Four months after treating them, Yasuhiro Shiga, MD, PhD, checked on his rats. Walking into the lab, he carried minimal expectations. Treating spinal cord injuries with stem cells had been tried by many people, many times before, with modest success at best. The endpoint he was specifically there to measure — pain levels — hadn’t seemed to budge in past efforts.
ANN ARBOR—An injection of nanoparticles can prevent the body’s immune system from overreacting to trauma, potentially preventing some spinal cord injuries from resulting in paralysis.
The approach was demonstrated in mice at the University of Michigan, with the nanoparticles enhancing healing by reprogramming the aggressive immune cells—call it an “EpiPen” for trauma to the central nervous system, which includes the brain and spinal cord.
In the hours and days following a spinal cord injury, the gears that control the body’s internal clocks fall profoundly out of sync, impacting body temperature, hormone fluctuation, immunity and the timing of a host of other bodily processes, according to new CU Boulder research.
The study, funded by the U.S. Department of Defense and published Monday in the journal eNeuro, is among the first to comprehensively assess how spinal injury impacts circadian rhythms, or the 24-hour-cycles of physiological processes. If replicated in humans, the findings could lead to new “chronotherapies” to reset off-kilter clocks and potentially improve long-term recovery.
Findings could have significant impact on how spinal cord injuries are treated in the future
Inflammation plays a key role in improving the ability to relearn motor skills lost as a result of spinal cord injuries, such as grasping objects, new University of Alberta research shows.
U of A spinal cord researchers Karim Fouad, a Canada Research Chair in the Faculty of Rehabilitation Medicine, and Abel Torres Espín studied inflammation and rehabilitation training in rodents and discovered that creating a mild inflammatory response improved a rat’s ability to relearn how to pick up pellets months following a spinal cord injury.
A trauma to the spinal cord, quickly leads to a progressive loss of nerve tissue. This not only affects the injured area, but over time affects also other parts of the spinal cord and even the brain. These neurodegenerative changes can be explored in detail using magnetic resonance imaging. An international team of researchers headed up by Patrick Freund from the Spinal Cord Injury Center of the University of Zurich and the Balgrist University Hospital has now for the first time investigated the extent and progression of microstructural changes over the first two years after a spinal cord injury.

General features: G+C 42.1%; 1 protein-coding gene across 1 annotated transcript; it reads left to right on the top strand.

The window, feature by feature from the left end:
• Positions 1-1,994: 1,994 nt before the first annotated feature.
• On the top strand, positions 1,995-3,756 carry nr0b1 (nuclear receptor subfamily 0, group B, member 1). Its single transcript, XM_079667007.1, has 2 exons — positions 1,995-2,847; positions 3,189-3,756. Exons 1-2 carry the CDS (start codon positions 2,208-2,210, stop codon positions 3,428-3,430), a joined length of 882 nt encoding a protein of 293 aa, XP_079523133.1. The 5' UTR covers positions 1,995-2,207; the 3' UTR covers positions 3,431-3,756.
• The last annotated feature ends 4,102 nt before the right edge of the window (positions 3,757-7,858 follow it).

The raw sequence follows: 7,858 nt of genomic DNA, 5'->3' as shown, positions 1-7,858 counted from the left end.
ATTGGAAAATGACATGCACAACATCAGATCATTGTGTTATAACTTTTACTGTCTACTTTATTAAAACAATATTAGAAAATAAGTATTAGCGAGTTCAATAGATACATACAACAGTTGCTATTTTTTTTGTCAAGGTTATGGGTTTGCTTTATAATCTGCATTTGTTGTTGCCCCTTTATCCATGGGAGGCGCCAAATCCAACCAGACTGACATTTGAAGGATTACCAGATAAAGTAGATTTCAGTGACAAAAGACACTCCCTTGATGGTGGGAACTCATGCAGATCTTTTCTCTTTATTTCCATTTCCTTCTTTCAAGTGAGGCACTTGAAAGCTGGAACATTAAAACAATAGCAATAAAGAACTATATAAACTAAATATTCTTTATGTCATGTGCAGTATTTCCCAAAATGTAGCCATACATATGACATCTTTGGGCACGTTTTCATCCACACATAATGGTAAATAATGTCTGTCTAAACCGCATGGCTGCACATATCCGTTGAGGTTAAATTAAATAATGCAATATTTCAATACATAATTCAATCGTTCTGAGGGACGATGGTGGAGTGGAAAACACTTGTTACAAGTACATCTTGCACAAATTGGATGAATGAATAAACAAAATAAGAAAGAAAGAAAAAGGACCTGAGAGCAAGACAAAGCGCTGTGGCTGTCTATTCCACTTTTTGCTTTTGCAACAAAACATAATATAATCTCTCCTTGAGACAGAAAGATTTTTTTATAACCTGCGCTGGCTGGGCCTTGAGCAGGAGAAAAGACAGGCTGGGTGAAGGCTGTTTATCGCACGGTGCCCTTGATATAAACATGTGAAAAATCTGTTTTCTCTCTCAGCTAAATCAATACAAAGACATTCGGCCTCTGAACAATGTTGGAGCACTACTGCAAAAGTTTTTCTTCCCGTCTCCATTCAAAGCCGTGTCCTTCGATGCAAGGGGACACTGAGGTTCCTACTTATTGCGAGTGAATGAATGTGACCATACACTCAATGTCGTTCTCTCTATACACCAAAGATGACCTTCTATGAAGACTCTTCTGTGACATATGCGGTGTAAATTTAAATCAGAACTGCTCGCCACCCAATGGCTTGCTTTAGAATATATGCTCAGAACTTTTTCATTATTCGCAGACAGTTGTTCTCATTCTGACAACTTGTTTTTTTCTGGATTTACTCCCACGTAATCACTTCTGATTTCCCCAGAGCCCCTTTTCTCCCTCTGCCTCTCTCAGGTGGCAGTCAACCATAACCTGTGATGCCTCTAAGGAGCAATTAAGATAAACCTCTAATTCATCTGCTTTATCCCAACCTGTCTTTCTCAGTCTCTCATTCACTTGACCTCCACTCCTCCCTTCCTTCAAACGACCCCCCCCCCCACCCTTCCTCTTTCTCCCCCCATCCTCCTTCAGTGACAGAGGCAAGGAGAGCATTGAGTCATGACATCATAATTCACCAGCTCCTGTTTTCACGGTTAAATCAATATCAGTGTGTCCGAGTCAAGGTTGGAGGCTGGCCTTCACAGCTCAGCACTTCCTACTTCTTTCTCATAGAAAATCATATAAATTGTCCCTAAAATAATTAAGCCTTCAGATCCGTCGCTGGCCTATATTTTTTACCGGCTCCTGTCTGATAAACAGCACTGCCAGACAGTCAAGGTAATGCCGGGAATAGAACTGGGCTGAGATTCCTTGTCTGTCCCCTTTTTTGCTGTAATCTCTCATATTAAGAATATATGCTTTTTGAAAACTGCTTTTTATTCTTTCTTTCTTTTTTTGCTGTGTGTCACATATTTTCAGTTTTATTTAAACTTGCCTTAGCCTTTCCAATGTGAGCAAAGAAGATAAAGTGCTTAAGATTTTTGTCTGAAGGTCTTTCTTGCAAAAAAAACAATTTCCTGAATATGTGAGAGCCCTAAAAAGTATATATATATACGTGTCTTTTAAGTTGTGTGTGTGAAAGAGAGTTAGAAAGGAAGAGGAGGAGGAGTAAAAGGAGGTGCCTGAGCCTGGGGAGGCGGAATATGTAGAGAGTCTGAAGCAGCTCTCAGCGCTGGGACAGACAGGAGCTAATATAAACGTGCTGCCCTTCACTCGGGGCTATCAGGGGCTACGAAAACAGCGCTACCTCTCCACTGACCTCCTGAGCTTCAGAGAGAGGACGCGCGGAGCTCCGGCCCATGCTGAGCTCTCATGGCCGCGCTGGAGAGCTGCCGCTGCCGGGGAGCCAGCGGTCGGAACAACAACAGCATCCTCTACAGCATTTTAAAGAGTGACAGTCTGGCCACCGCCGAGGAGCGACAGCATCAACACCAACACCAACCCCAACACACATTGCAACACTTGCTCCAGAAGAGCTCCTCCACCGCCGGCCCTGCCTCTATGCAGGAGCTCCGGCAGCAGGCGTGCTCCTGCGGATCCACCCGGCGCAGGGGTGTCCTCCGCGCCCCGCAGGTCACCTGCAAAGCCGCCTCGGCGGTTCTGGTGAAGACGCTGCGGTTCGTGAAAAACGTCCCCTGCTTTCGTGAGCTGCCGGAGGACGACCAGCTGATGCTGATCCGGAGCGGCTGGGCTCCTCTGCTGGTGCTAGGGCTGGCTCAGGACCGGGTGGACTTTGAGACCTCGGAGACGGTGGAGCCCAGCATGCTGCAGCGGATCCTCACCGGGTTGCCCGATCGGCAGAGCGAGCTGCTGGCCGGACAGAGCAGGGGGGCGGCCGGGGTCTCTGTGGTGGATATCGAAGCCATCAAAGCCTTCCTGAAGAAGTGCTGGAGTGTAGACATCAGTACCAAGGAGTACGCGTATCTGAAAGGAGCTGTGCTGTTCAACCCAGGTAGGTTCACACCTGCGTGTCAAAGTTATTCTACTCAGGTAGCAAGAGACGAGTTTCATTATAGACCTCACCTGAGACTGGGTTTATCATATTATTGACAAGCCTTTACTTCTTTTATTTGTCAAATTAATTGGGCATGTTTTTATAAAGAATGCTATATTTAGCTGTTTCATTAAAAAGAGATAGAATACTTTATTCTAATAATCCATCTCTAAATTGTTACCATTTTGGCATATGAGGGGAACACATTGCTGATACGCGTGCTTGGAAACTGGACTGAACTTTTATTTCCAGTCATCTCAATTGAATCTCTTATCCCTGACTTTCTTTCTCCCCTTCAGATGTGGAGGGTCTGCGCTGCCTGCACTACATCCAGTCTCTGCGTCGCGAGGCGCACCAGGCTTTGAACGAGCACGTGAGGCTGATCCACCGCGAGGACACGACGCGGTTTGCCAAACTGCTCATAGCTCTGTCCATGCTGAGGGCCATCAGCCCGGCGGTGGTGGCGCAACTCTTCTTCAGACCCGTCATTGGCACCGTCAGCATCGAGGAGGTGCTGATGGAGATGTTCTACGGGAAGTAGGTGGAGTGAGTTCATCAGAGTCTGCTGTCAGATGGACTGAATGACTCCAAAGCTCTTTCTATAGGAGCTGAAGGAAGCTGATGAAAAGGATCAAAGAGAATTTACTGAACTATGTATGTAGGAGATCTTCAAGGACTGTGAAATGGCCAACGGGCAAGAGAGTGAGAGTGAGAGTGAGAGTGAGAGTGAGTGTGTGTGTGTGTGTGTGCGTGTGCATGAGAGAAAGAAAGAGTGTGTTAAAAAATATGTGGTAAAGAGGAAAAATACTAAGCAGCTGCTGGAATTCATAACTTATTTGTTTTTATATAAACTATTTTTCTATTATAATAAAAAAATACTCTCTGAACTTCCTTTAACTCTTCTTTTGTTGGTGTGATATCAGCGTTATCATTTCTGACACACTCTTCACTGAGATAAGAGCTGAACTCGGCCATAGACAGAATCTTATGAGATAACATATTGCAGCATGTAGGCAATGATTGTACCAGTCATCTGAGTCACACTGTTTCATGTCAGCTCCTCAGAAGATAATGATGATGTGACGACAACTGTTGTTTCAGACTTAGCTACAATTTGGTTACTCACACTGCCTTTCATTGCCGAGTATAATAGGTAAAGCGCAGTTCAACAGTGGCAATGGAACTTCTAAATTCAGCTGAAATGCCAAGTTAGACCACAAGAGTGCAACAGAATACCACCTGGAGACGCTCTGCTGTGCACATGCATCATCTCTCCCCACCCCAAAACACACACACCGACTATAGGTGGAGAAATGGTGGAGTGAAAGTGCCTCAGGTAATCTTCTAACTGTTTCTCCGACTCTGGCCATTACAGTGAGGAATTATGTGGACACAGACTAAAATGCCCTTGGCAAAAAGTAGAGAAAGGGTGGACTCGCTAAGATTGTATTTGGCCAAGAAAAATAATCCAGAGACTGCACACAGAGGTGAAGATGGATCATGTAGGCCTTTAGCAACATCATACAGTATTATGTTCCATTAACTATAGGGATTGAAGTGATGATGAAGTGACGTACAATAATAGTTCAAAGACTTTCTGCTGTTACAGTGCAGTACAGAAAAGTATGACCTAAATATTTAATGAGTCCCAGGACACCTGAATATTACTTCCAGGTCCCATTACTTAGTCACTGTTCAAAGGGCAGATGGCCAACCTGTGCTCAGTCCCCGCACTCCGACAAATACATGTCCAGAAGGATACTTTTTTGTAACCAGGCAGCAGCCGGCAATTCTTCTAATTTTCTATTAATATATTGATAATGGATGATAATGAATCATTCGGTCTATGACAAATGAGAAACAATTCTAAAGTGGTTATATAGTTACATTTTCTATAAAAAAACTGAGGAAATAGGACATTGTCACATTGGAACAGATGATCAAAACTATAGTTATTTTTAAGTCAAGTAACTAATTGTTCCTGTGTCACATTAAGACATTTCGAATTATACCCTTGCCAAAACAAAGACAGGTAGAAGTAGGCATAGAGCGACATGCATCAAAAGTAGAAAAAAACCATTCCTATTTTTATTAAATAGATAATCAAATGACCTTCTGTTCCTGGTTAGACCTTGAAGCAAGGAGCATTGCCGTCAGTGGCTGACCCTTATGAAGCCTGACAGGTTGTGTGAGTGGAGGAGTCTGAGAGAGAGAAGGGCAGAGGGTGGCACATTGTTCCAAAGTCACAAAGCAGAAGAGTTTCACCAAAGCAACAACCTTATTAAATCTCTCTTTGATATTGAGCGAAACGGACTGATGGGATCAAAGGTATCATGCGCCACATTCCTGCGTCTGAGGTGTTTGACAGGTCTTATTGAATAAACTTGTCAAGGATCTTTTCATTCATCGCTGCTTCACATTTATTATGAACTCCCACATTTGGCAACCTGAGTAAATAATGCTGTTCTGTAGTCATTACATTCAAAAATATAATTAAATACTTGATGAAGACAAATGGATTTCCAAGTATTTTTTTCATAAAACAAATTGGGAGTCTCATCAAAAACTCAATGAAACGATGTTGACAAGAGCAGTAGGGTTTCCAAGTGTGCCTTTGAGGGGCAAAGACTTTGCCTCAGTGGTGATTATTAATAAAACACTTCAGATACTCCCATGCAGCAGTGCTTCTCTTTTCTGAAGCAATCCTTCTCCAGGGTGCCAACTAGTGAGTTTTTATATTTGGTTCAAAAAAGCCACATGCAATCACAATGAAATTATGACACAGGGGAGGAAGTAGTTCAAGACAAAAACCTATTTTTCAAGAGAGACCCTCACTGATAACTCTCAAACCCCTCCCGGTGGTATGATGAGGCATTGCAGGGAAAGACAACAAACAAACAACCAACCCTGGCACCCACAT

Injection after an injury reduces inflammation and scarring
After a spinal cord injury, a significant amount of secondary nerve damage is caused by inflammation and internal scarring that inhibits the ability of the nervous system to repair itself.
A biodegradable nanoparticle injected after a spinal cord trauma prevented the inflammation and internal scarring that inhibits the repair process, reports a new Northwestern Medicine study.
A UCLA professor is working to develop a treatment for spinal cord injuries, which are currently incurable.
Stephanie Seidlits, assistant professor of bioengineering, will attempt to use biomaterial made out of hyaluronic acid – a long chain of sugars in the body – to create a treatment that can be injected into spinal cords. Seidlits will conduct the research with students using a $500,000 grant she won March 1.
The prestigious CAREER award, granted by the National Science Foundation, aims to support scholars who effectively integrate research with education.
Queensland researchers are launching a world-first clinical trial aimed at improving recovery from spinal cord injuries.
In the study, led by The University of Queensland and The Princess Alexandra (PA) Hospital, a new anti-inflammatory drug will be given to participants within hours of spinal trauma in an effort to minimize tissue damage.
‘Spinal tap’ saving crash victims from life in a wheelchair: Breakthrough nerve-preserving procedure could...
Spinal injury victims could be spared from paralysis thanks to a breakthrough nerve- preserving procedure developed by British doctors. It is the first treatment to tackle inflammation of the spinal cord, which can occur in the hours and days after an accident, causing irreversible damage.
Given in these crucial hours, the ‘spinal tap’ procedure works by reducing the pressure build-up within the spinal column caused by swelling and so preserves vital nerve function.
Treatment proven in lab to assist recovery and could be part of cure alongside other research, say experts.
Kiwi and Australian researchers have developed a protein-based drug that offers a potential breakthrough treatment for those with severe brain and spinal cord injuries.
University of Auckland researcher Dr Simon O’Carroll said the drug, which could be injected straight into the blood stream or taken as a pill soon after an injury, could reduce damage, scarring and improve recovery.